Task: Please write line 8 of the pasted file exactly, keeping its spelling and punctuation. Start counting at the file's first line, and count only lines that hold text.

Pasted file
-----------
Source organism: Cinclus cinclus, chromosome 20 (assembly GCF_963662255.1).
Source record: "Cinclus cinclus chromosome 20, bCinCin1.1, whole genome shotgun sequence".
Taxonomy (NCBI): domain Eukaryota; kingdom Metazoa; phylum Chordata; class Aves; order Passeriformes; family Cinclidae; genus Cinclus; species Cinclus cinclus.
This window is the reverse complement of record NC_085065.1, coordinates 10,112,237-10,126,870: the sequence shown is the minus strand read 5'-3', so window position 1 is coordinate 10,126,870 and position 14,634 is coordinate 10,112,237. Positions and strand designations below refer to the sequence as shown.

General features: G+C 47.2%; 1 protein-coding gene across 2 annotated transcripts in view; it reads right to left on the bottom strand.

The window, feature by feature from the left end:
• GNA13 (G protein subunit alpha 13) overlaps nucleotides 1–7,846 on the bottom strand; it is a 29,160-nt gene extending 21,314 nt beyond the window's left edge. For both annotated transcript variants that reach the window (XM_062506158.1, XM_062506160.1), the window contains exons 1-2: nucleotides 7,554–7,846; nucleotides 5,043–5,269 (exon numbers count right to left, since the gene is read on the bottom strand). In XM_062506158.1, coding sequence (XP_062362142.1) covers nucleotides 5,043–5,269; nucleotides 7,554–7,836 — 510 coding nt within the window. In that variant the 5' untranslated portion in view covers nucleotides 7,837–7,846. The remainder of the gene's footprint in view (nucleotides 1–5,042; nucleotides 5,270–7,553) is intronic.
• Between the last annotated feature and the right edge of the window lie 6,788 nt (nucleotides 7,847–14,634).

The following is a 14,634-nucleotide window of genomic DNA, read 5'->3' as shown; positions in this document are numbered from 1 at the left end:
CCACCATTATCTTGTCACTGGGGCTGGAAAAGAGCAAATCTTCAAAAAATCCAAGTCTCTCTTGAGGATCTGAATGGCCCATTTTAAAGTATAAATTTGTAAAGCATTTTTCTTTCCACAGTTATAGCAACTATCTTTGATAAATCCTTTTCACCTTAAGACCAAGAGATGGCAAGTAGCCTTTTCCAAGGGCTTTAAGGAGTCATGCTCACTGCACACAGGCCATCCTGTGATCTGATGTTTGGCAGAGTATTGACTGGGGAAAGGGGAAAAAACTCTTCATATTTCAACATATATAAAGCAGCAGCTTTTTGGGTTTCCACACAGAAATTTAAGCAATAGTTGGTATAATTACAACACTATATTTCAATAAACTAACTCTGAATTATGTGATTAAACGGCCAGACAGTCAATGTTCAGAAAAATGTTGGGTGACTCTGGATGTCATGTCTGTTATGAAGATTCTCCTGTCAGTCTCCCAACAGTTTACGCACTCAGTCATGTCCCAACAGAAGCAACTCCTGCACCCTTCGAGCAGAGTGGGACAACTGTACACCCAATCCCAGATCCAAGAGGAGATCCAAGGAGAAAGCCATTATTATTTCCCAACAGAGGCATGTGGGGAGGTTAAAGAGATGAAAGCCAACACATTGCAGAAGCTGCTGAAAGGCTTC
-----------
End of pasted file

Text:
• Between the last annotated feature and the right edge of the window lie 6,788 nt (nucleotides 7,847–14,634).